Welcome to Product Support, a column devoted to helping you get the most out of the gadgets and software you already use.
Fast, reliable internet is never more important than when you’re working from home. Fast, reliable internet isn’t always what you get though, even if you’re paying for a nice speedy broadband connection. Here are a few of the most common reasons that can be, and what you can do about it.
Your router is in a bad spot.
Where you place your router can make all the difference in the world. Walls, windows, and floors between you and the router will all degrade the quality of a Wi-Fi signal, with denser materials making more of a dent. Ideally, you want your Wi-Fi router as close as possible to the devices you want the fastest speeds for, and with the smallest amount of physical barriers in between.
Microwaves, wireless doorbells, and baby monitors, can also interfere with the transmission of Wi-Fi around the home. Use a laptop and a speed test website like this one to test out various spots for your router, and see which one gives you the fastest speeds.
Don’t stick your router in the corner of a room just for the sake of neatness if your video game console and computer are over on the other side of the house or apartment. There’s always the option of using some Ethernet cable to route the internet feed coming into your home to a more central location where your router will be placed. If you’re in a multi-floor dwelling, you could also think about mounting the router on a wall or placing it on a shelf, so it’s not that the lowest point.
You need to invest in some new network hardware.
If you are using the router your cable company gave you, you could probably stand to upgrade. Routers like the Netgear XR1000 Nighthawk Pro and the Linksys MR7350 are a significant investment but with support for the latest wireless protocols, a collection of antennas, and the computing horsepower to juggle a number of simultaneous connections, they are far more capable than cheaper kit.
Wi-Fi extenders or repeaters, meanwhile, take the signal from your router and pass it on further, like a relay runner. The advantage of these extenders is that they’re easy to set up and inexpensive; the disadvantage is that you won’t get the very top speeds as the Wi-Fi gets boosted from the original source. Devices like the TP-Link N300 and the Netgear EX3700 can help fill the gaps.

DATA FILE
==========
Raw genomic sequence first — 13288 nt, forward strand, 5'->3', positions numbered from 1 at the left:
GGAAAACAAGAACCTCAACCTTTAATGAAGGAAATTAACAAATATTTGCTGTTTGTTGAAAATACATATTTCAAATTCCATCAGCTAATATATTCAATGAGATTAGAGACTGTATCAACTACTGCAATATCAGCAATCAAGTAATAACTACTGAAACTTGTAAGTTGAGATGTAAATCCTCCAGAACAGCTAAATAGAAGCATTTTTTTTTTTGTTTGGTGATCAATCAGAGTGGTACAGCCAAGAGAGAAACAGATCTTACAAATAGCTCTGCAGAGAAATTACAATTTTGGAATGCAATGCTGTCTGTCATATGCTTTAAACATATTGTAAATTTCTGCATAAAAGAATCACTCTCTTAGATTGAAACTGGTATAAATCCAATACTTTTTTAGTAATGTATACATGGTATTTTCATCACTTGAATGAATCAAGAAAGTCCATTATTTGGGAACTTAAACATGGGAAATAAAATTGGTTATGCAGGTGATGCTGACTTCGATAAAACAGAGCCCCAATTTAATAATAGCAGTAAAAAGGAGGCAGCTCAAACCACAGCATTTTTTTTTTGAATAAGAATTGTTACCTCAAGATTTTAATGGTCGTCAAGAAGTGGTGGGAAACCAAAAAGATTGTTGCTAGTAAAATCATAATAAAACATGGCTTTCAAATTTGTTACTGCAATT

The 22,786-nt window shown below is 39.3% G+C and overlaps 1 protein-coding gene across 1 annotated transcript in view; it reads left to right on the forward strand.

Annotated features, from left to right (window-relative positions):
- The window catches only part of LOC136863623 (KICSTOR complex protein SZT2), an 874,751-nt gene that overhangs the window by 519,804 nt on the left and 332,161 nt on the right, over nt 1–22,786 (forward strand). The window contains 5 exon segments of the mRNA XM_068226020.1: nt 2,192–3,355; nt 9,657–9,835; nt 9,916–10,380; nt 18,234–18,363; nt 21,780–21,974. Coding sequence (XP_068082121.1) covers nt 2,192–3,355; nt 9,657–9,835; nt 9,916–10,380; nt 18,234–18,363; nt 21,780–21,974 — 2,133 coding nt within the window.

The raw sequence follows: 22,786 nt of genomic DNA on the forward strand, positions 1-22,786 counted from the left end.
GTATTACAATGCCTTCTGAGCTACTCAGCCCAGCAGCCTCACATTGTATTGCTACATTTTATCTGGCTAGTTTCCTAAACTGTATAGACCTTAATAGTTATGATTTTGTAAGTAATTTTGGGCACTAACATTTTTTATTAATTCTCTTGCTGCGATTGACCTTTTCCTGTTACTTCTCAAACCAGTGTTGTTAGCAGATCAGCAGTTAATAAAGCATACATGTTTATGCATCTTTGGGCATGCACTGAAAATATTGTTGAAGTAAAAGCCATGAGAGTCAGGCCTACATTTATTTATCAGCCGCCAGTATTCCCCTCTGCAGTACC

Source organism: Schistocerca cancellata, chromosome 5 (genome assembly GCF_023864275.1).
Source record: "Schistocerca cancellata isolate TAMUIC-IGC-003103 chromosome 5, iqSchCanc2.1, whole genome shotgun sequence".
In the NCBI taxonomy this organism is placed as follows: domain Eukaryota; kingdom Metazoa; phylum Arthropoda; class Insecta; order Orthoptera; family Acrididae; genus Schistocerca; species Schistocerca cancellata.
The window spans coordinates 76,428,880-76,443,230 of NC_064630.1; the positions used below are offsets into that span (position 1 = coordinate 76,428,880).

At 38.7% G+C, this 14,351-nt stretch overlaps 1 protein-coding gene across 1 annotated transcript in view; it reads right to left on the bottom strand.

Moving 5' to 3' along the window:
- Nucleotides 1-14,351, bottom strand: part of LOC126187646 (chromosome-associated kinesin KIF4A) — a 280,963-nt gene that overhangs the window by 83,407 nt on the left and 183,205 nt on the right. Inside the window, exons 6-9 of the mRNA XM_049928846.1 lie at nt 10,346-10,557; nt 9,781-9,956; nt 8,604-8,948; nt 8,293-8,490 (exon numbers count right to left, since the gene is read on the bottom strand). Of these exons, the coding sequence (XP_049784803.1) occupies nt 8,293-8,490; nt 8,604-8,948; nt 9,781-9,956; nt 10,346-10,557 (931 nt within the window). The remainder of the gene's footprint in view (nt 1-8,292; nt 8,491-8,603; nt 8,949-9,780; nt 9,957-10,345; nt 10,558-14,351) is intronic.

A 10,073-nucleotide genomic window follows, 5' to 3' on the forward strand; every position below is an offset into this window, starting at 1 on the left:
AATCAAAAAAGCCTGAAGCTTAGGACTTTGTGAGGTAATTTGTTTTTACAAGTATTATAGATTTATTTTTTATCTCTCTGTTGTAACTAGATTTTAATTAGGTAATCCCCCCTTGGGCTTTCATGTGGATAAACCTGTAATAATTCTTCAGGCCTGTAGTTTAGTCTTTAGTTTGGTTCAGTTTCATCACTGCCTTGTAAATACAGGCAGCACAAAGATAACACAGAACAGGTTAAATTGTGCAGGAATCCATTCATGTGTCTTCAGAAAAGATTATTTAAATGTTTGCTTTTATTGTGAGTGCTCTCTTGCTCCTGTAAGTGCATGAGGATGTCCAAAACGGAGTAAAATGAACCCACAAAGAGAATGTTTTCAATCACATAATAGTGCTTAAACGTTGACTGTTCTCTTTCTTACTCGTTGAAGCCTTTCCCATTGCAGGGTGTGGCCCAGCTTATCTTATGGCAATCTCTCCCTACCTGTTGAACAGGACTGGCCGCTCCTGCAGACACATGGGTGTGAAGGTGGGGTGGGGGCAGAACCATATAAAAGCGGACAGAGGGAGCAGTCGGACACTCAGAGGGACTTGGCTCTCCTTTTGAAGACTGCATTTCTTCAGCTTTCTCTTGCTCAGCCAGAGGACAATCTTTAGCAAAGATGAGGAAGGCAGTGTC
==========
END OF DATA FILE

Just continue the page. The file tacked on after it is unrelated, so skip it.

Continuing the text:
Finally, there is an increasing number of mesh networking kits around: sets of routers that communicate with each other to blanket your home in high-speed Wi-Fi, eliminating dead zones and slow spots. They’re very effective, but at the pricier end of the scale – kits like the Netgear Orbi Mesh system will replace your single router with several that cooperate to blanket your entire abode in connectivity.
You’re using too many devices at once.
Everything that connects to the internet uses up bandwidth. Your router should be able to tell you how many devices are connected, if you delve into its settings. Besides simply cutting down the number of gadgets and computers you use simultaneously, there are a few other tricks to try.
Most routers now offer what’s known as dual-band technology, essentially frequency channels that are more distinct: 2.4GHz (lower speed, greater range Wi-Fi) and 5GHz (higher speed, shorter-range Wi-Fi). Some routers let you switch devices between these two on a device by device basis, or put out two separate networks. Anything that needs higher speeds should be as close to the router as possible and using the 5GHz band. The 5GHz band is also better at dealing with multiple devices at once and doesn’t get as congested as easily, so it’s really the one to go for unless your gadgets are a long way away from the router. Some routers will handle all this configuring automatically, but it’s worth checking to see what your router is doing by default.
Your gadgets are getting too old to make good use of the network you have.
If the internet sluggishness is only affecting one of the phones or computers that you’re using at home and not the others, then the problem is more likely to be with that device. While browsing the web isn’t as demanding in terms of system resources as, say, video editing or gaming, older hardware and software can struggle to keep up with the demands of the modern web. Older devices, particularly ones that came out during or before 2014, may not even have the hardware necessary to support the latest and greatest (and fastest) Wi-Fi standards.
There’s also the possibility of malware or general cruft. If you are finding the internet is slow on one particular phone or laptop, we’d recommend running a thorough security scan and maybe uninstalling some of the apps, programs, and browser extensions that you’re not regularly using.
As a last resort, a complete reset of your Windows, macOS, Android or iOS device might help — both in removing unnecessary clutter on the device and clearing out any unwanted malware that’s taken root. If you’re still not getting satisfactory speeds after that, maybe it’s time to think about investing in some new gear.